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"Fast Greeks through Adjoint Algorithmic Differentiation"­

This is a free seminar, open to anyone from business or academia interested in financial engineering.

The Wilmott Forum, in partnership with NAG and the Certificate in Quantitative Finance (CQF) Program, will be hosting a Finance Focus Event in on Thurs July 26th. Live in NYC and also via webcast.

Keynote Speakers:

Professor Uwe Naumann - RWTH Aachen University

"Fast Greeks through Adjoint Algorithmic Differentiation - and Further Speed-up through Mathematical and Structural Insight"

Derivatives of various objectives with respect to potentially large numbers of free parameters are crucial ingredients of many modern numerical algorithms.

Parameter calibration methods based on implementations of highly sophisticated mathematical models as computer programs are of fundamental interest in Computational Finance. Algorithmic Differentiation (AD) transforms the given computer programs into code for the computation of first (gradients, Jacobians) as well as second (Hessians) and higher derivatives.

Adjoint AD allows for gradients to be computed with a computational cost that is independent of their sizes. For example, let the evaluation of a given function of one hundred parameters take one minute on your favorite computer. A sequential first-order finite difference approximation of the one hundred gradient entries takes about one hundred minutes. Adjoint AD delivers the same gradient with machine accuracy within less than ten minutes. Similar complexity results hold for second and higher derivatives.

In this talk we review the fundamental ideas behind (adjoint) AD and we present software tools that support the semi-automatic generation of derivative code with special focus on C/C++. Further gains in robustness and computational complexity result from the exploitation of additional mathematical and structural insight. In particular, we discuss AD of numerical methods that are likely to be embedded into the given simulation code and concurrency in the context of adjoint AD.

Professor Uwe Naumann has been a professor for Computer Science at RWTH Aachen University, Germany, since 2004 and a member of NAG since 2009. After obtaining a Ph.D. in Applied Mathematics from the Technical University Dresden, Germany, in 1999 and prior to joining RWTH he held post-doctoral positions at INRIA, France, the University of Hertfordshire, UK, and Argonne National Laboratory, USA.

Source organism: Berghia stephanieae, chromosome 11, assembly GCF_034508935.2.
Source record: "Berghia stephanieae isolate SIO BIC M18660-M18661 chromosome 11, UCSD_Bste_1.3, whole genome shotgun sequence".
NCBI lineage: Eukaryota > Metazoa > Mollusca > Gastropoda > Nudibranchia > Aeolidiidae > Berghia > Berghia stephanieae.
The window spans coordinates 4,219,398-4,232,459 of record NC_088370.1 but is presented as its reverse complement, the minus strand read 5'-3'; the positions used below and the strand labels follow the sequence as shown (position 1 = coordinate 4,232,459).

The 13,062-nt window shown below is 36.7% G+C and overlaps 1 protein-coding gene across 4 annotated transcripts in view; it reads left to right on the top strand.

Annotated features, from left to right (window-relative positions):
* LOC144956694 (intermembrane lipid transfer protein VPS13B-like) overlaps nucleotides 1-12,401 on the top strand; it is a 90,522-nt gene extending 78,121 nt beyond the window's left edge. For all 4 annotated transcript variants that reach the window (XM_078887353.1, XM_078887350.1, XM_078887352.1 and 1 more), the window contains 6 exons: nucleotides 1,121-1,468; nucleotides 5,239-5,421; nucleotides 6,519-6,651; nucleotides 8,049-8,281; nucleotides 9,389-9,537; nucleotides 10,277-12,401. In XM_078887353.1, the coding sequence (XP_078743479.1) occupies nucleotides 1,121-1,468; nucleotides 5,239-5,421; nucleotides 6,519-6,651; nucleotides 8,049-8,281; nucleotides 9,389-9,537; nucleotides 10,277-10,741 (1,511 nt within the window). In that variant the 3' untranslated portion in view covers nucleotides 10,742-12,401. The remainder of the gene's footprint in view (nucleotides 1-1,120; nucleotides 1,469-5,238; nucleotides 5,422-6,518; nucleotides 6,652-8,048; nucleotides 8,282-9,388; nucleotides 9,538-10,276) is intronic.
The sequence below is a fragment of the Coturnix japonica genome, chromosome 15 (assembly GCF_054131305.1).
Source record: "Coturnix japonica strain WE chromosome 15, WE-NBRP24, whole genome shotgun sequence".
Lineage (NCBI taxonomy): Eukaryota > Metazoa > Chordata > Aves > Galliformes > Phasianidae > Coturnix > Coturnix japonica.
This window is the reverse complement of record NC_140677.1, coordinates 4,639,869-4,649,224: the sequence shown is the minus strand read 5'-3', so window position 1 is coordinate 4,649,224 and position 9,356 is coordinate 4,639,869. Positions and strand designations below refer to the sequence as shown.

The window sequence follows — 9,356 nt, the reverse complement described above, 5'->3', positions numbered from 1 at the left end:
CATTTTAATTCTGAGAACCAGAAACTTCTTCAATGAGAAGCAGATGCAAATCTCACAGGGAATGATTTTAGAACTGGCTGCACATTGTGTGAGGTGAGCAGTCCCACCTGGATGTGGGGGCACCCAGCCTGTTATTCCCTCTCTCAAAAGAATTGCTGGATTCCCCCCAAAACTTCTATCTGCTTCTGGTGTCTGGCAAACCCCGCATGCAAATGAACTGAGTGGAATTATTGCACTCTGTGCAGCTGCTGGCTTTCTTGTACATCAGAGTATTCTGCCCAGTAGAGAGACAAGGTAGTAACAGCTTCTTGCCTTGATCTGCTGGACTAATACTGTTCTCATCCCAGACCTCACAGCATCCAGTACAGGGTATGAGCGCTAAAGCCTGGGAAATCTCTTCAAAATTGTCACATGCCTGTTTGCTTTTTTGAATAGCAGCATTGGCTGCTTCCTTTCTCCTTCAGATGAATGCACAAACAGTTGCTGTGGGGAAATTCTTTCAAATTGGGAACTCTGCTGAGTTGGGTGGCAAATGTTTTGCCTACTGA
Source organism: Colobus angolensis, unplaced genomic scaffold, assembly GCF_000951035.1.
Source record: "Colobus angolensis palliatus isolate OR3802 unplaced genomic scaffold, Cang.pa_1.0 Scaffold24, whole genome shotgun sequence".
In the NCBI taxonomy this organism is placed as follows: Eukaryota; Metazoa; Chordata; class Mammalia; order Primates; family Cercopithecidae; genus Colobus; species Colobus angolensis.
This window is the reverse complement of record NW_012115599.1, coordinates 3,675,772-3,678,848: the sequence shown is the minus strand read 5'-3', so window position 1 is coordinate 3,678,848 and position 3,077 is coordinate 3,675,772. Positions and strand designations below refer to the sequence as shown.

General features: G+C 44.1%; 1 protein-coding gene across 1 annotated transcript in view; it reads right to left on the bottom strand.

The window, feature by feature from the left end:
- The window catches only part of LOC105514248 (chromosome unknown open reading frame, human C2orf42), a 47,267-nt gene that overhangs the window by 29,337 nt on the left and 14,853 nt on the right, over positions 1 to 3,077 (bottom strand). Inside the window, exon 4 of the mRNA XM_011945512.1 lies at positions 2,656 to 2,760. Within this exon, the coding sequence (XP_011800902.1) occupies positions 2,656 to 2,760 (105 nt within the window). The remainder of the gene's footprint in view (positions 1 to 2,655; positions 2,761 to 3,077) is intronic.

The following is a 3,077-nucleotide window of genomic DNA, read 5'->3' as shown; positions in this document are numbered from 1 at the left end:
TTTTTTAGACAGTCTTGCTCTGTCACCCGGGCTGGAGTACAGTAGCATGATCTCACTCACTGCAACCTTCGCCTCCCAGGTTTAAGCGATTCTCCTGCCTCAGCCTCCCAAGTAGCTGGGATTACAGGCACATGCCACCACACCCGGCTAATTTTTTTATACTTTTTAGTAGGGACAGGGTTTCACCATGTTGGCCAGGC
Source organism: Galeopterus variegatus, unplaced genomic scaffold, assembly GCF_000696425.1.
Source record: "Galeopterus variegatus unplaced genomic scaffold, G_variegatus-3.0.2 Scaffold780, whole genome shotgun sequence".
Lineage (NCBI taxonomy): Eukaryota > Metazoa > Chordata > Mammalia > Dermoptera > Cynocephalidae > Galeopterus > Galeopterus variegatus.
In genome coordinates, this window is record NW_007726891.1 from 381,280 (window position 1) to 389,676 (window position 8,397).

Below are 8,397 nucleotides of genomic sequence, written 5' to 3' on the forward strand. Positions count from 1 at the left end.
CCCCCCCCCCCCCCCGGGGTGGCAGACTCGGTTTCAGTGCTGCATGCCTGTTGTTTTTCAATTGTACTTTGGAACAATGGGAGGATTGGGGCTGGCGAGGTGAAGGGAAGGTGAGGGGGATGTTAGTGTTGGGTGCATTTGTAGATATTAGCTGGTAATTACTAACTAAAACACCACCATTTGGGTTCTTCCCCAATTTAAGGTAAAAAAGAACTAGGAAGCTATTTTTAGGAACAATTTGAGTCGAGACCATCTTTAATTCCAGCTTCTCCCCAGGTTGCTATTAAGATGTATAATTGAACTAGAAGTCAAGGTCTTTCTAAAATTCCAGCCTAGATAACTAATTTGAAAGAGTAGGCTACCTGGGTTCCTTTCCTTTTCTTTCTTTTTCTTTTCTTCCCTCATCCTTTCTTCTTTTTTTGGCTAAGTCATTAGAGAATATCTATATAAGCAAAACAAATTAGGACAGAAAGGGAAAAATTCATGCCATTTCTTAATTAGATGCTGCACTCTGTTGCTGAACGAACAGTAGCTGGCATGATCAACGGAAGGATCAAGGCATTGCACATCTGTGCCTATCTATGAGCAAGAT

Uwe's research and development activities are motivated by derivative-based numerical simulation and optimization in Computational Science and Engineering. His main focus lies on first- and higher-order discrete adjoint methods with major applications in the physical and engineering sciences and in computational finance. He is the author of "The Art of Differentiating Computer Programs. An Introduction to Algorithmic Differentiation." published by SIAM in 2012.

Uwe has worked as a NAG consultant delivering training and software solutions to customers for a variety of problems. He has contributed to the development of the NAG Libraries and NAG Fortran Compiler.

Uwe has given many public talks over his career, most recently he headlined at the 2012 Global Derivatives Trading & Risk Management conference in Barcelona

John Holden - The Numerical Algorithms Group (NAG)

"Latest releases and news from NAG"

Key new mathematical functionality and technology developments will be shared. Highlights include the launch of the latest release of the NAG C Library and NAG Toolbox for MATLAB®"

Senior quant from Tier 1 Investment Bank commenting on Mark 23 releases of the NAG Toolbox for MATLAB and NAG C Library :

"We deploy production code in C++ embedding NAG C Library functions wherever we can, but often proto-type new models in MATLAB before writing our C++ code, having the same NAG algorithms in MATLAB via the NAG Toolbox for MATLAB is a real win for us. Thank you, thank you.

"Obvious finance highlights from my point of view: i) matrix functions (especially exponential) ii) additional nearest correlation matrix functions iii) skip ahead for Mersenne Twister as well as new local and global optimisation functions"

John Holden is NAG's Global Lead for the Financial Services Industry

To register your interest in attending this event, please email Liz Galliford at [masked] before Wednesday 25th July either "Webcast" or "Classroom" in the subject of your email. You will receive a confirmation email next week containing the details of the lecture (including the lecture timings) and in the case of webcast, joining instructions for the session.

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